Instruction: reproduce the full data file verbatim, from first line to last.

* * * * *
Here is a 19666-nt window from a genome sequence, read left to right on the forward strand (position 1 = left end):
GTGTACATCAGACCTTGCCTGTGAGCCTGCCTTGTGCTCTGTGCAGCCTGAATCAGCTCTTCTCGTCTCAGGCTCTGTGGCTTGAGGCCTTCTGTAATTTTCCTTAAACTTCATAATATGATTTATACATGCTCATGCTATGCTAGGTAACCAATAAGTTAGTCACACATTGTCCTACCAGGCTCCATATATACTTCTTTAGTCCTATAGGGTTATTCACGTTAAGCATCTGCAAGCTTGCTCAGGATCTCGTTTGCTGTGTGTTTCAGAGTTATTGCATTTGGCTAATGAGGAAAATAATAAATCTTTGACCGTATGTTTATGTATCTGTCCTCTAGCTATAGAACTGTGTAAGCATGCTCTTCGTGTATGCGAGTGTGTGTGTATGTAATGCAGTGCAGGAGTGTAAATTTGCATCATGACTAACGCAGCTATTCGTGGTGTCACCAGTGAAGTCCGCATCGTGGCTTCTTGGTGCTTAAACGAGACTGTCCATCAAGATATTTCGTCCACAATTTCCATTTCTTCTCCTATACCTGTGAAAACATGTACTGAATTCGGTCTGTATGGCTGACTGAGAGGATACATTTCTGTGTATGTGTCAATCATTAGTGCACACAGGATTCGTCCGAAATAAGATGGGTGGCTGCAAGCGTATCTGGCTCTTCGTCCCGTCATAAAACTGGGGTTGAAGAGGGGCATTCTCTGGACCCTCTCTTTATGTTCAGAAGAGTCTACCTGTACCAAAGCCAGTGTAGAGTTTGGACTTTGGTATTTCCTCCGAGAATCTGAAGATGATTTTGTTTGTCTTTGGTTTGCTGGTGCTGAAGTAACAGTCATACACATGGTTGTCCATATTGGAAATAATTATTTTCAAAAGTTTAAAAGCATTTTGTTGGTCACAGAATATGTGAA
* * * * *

Here is a 19666-nt window from a genome sequence, read left to right on the forward strand (position 1 = left end):
GTGTACATCAGACCTTGCCTGTGAGCCTGCCTTGTGCTCTGTGCAGCCTGAATCAGCTCTTCTCGTCTCAGGCTCTGTGGCTTGAGGCCTTCTGTAATTTTCCTTAAACTTCATAATATGATTTATACATGCTCATGCTATGCTAGGTAACCAATAAGTTAGTCACACATTGTCCTACCAGGCTCCATATATACTTCTTTAGTCCTATAGGGTTATTCACGTTAAGCATCTGCAAGCTTGCTCAGGATCTCGTTTGCTGTGTGTTTCAGAGTTATTGCATTTGGCTAATGAGGAAAATAATAAATCTTTGACCGTATGTTTATGTATCTGTCCTCTAGCTATAGAACTGTGTAAGCATGCTCTTCGTGTATGCGAGTGTGTGTGTATGTAATGCAGTGCAGGAGTGTAAATTTGCATCATGACTAACGCAGCTATTCGTGGTGTCACCAGTGAAGTCCGCATCGTGGCTTCTTGGTGCTTAAACGAGACTGTCCATCAAGATATTTCGTCCACAATTTCCATTTCTTCTCCTATACCTGTGAAAACATGTACTGAATTCGGTCTGTATGGCTGACTGAGAGGATACATTTCTGTGTATGTGTCAATCATTAGTGCACACAGGATTCGTCCGAAATAAGATGGGTGGCTGCAAGCGTATCTGGCTCTTCGTCCCGTCATAAAACTGGGGTTGAAGAGGGGCATTCTCTGGACCCTCTCTTTATGTTCAGAAGAGTCTACCTGTACCAAAGCCAGTGTAGAGTTTGGACTTTGGTATTTCCTCCGAGAATCTGAAGATGATTTTGTTTGTCTTTGGTTTGCTGGTGCTGAAGTAACAGTCATACACATGGTTGTCCATATTGGAAATAATTATTTTCAAAAGTTTAAAAGCATTTTGTTGGTCACAGAATATGTGAA